Syracuse won the men's team championship, their first since 1951. Oregon's Edward Cheserek won the men's individual event, his third consecutive championship. Cheserek joined Gerry Lindgren, Steve Prefontaine, and Henry Rono as the event's only three-time champions.

New Mexico won the women's team championship, their first. It was UNM's first women's team national championship in any sport. Notre Dame's Molly Seidel won the individual event.

2016 NCAA Division I Cross Country Championships

The 2016 NCAA Division I Cross Country Championships were the 78th NCAA Men's Division I Cross Country Championship and the 36th NCAA Women's Division I Cross Country Championship to determine the national champions of men's and women's NCAA Division I collegiate cross country running. They were hosted by Indiana State University at the LaVern Gibson Cross Country Course in Terre Haute, Indiana on November 19, 2016. Four different championships will be contested: men's and women's individual and team championships.

2017 NCAA Division I Cross Country Championships

The 2017 NCAA Division I Cross Country Championships was the 79th annual NCAA Men's Division I Cross Country Championship and the 37th annual NCAA Women's Division I Cross Country Championship to determine the team and individual national champions of NCAA Division I men's and women's collegiate cross country running in the United States. In all, four different titles will be contested: men's and women's individual and team championships.Held on November 18, 2017, the combined meet was hosted by the University of Louisville at E. P. "Tom" Sawyer State Park in Louisville, Kentucky. The distance for the men's race was 10 kilometers (6.21 miles) while the distance for the women's race was 6 kilometers (3.73 miles).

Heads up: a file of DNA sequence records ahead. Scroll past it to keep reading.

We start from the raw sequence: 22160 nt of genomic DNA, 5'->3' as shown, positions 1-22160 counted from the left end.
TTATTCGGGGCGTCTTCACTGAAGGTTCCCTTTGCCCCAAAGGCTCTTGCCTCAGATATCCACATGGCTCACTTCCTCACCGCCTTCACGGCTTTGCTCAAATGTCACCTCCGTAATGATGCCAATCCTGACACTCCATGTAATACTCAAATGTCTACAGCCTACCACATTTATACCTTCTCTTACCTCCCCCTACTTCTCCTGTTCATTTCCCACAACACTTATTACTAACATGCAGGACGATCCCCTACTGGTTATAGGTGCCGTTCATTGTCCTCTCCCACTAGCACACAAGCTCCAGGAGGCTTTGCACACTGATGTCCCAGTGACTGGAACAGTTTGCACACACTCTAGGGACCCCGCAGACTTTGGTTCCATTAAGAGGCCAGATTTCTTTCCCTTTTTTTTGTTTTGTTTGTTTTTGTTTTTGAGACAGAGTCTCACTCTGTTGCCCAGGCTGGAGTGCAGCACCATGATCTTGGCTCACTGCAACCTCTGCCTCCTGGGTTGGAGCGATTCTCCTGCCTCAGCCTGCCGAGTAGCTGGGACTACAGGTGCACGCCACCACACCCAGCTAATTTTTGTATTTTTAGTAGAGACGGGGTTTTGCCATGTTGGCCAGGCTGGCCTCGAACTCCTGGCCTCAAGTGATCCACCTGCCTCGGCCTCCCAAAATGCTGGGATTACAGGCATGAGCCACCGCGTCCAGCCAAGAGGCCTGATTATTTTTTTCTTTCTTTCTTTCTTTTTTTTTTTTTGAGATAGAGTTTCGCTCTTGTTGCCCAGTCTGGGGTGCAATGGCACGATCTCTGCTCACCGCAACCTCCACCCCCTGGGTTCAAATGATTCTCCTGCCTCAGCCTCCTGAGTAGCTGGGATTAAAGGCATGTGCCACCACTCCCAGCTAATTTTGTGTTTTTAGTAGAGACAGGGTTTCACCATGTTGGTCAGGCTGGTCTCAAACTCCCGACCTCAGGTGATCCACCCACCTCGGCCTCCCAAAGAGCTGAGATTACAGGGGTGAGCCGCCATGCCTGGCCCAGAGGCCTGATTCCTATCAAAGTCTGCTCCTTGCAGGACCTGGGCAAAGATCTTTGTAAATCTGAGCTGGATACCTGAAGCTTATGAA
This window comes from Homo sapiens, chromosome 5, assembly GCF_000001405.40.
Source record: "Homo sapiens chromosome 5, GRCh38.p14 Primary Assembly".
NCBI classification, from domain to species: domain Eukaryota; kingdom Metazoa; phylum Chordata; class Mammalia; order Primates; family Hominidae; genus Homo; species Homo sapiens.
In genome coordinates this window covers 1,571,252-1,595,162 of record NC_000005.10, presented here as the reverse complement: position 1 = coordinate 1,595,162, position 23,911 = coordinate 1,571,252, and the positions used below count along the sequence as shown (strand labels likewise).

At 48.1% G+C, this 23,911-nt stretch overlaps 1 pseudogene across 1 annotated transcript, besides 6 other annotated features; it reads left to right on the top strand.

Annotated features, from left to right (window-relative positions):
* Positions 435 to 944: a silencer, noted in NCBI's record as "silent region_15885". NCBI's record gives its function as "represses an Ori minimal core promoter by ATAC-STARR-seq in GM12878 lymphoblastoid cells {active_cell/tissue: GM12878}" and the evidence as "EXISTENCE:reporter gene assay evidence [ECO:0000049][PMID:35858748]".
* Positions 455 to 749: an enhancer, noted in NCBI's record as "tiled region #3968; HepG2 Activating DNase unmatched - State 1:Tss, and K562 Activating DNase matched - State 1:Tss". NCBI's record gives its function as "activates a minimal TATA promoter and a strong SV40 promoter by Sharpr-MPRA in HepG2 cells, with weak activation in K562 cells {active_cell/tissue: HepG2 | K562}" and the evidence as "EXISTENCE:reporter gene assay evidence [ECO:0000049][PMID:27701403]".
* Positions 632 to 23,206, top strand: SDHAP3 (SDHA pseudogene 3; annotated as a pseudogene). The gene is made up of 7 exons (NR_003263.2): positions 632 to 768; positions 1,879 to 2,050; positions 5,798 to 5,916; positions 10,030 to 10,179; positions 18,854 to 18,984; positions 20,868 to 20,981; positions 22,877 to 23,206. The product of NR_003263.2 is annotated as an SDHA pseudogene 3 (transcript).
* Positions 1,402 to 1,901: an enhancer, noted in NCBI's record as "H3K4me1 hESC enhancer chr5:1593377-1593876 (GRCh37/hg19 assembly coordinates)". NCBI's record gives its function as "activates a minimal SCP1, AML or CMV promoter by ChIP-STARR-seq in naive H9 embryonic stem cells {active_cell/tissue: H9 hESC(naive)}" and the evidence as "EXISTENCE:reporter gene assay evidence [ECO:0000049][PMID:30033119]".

2018 NCAA Division I Cross Country Championships

The 2018 NCAA Division I Cross Country Championships was the 80th annual NCAA Men's Division I Cross Country Championship and the 38th annual NCAA Women's Division I Cross Country Championship to determine the team and individual national champions of NCAA Division I men's and women's collegiate cross country running in the United States. In all, four different titles were contested: men's and women's individual and team championships.

NCAA Cross Country Championship